Taiwan’s Big Two Apple Suppliers to Invest in U.S. After Biden Win
(Nikkei Asia) — Taiwan-based iPhone assemblers Foxconn and Pegatron have both pledged to invest in the U.S. as their American clients press for more local manufacturing.
The announcements, on the heels of Joe Biden’s victory in the U.S. presidential election, suggest global tech supply chains will continue to shift even after Donald Trump, who pressed foreign companies to invest and create jobs in America. China is also wanting to become more self-reliant amid tensions with Washington.
“The world’s two largest countries both want to build their own supply chains. As long as this trend does not change — and it is unlikely to change — I don’t see any changes to our investment in Wisconsin, whether Democrats or Republicans are in power there,” Foxconn Chairman Young Liu told investors at the company’s headquarters in New Taipei City on Thursday.
Foxconn first announced it would build an advanced display panel plant in Wisconsin in 2017 during the Trump administration — and under a Republican governor. But the project has been repeatedly scaled back and the company has wrangled with the new governor, a Democrat, over financial support.
Liu added that the product portfolio might change slightly due to changing market demand. “We are planning to have servers, telecommunication-related and artificial intelligence-related product lines there.”
Foxconn’s smaller rival Pegatron, meanwhile, said on Thursday that it will make its first investment in the U.S. Like Foxconn, it also cited a desire from clients to build products closer to home. The company is a key supplier to Google, Microsoft, Asustek Computer and others.
“We see strong demand from almost every customer that they hope the products could be built locally rather than shipping from China or Asia,” S.J. Liao, president and CEO of Pegatron said. “So we have decided to go directly to the U.S. to service our customers. ... We are currently planning on this and will share more once we formulate a concrete investment plan.”
It is the first time that Pegatron has signaled a clear intention to expand production to the U.S.
The company has already diversified production beyond China to Southeast and South Asian nations such as Indonesia, Vietnam and India.
Pegatron’s board approved on Thursday an initial investment of $150 million for a new plant in India, Liao said, with production at the plant slated to start sometime in late 2021 or 2022. “Investing in India will also be a long-term commitment for Pegatron,” Liao added.
Pegatron’s announcement regarding the U.S. comes as its biggest customer Apple threatened to suspend new business with the Taiwan company over labor violations. Pegatron was found to be employing student interns as production line workers in its factory in the Chinese miainland city of Kunshan, in violation of local regulations.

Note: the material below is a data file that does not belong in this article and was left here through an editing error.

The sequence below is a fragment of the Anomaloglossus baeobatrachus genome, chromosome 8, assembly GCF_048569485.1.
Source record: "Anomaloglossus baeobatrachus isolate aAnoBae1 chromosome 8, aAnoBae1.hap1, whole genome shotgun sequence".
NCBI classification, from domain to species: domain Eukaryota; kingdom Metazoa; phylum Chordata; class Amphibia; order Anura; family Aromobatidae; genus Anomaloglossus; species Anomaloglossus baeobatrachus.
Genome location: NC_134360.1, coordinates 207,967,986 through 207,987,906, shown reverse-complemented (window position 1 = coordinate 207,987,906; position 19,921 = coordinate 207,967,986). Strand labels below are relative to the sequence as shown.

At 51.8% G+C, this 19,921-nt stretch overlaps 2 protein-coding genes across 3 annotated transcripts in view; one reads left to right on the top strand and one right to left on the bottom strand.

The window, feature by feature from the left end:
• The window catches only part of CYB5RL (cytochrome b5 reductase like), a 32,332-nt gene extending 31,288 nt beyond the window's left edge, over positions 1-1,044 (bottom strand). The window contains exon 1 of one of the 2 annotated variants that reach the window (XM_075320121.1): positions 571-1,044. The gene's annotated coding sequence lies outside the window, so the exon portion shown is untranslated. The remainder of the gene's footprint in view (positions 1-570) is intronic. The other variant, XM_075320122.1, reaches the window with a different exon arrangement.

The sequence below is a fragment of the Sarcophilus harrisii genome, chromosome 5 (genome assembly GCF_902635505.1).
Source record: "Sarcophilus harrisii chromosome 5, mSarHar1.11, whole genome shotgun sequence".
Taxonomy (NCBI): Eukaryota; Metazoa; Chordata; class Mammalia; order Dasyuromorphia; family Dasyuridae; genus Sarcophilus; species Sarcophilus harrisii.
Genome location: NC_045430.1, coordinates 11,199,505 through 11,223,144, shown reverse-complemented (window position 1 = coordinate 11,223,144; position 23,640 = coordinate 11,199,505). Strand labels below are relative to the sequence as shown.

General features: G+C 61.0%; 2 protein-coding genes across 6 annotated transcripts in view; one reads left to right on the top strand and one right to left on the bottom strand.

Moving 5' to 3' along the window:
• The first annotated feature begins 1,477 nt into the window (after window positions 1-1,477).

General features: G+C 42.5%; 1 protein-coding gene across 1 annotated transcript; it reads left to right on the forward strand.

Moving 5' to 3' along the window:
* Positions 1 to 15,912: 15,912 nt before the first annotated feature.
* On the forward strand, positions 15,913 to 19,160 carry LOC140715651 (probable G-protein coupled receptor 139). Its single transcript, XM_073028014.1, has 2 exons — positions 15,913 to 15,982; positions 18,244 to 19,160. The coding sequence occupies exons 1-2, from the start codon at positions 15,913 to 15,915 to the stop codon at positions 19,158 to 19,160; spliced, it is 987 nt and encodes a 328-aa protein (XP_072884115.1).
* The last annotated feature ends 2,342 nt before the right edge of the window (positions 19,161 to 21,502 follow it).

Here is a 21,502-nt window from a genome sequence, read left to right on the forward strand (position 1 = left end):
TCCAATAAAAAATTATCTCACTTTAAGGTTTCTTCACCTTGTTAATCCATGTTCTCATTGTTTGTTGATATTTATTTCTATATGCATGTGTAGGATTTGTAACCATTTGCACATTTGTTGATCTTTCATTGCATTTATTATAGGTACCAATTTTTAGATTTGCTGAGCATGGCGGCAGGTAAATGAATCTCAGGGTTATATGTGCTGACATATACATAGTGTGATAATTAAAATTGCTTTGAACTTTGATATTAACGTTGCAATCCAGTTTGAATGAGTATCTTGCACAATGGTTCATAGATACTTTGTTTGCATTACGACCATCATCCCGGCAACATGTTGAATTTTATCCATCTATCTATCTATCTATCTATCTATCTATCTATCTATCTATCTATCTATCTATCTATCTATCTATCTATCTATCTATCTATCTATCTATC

“We will overhaul the whole manufacturing process thoroughly to make sure such things won’t happen again and launch a huge automation campaign to reduce the use of production line workers,” Liao said on Thursday. “China is no longer a place that has sufficient human resources for manufacturing. ...The labor cost in China is increasing continuously. The only way to alleviate the growing pains of recruiting laborers is to increase automation.”
Foxconn and Pegatron are both facing an emerging threat in the form of Luxshare Precision Industry, which is looking to become the first Chinese mainland-based iPhone assembler. Until now, iPhone production has been dominated by Taiwan-based suppliers, but Apple appears keen to see Luxshare join their ranks as soon as possible.
Foxconn, which has made iPhones since the first generation more than a decade ago, is still the largest assembler of the device. It is currently producing only the latest models, the iPhone 12 Pro, iPhone 12 Pro Max and a majority of the iPhone 12, multiple sources told Nikkei Asia.
Pegatron accounts for the remaining iPhone 12 orders and is the main supplier for iPhone 12 Mini, the sources said.
Foxconn’s Liu said on Thursday he expects the performance of his company’s consumer electronics business to double this quarter from a year ago. The overall business performance will be flattish in the December quarter from the same time a year ago, according to the company.
Foxconn also confirmed that it is bidding to buy a chip plant owned by SilTerra, a small contract chipmaker in Malaysia. Foxconn has long hoped to expand its semiconductor manufacturing business.
“I can’t tell you how much we offered, but I can confirm that we are in talks and expect to make a decision before the end of this year,” Liu said. The chairman said that acquiring SilTerra’s 8-inch wafer plant would help Foxconn’s long-term strategy of growing a deeper engagement in the electronic vehicle field.
Foxconn is looking for new growth drivers to offset the slowing smartphone market, such as building electric cars platforms. Foxconn on Thursday said 90 hardware and software partners have already expressed interest in joining its EV open platform, including AWS, Qualcomm, Microsoft of the U.S., MediaTek of Taiwan and China’s Contemporary Amperex Technology Co. Ltd.
This article was originally published by Nikkei Asia
Contact editor Yang Ge (email@example.com)
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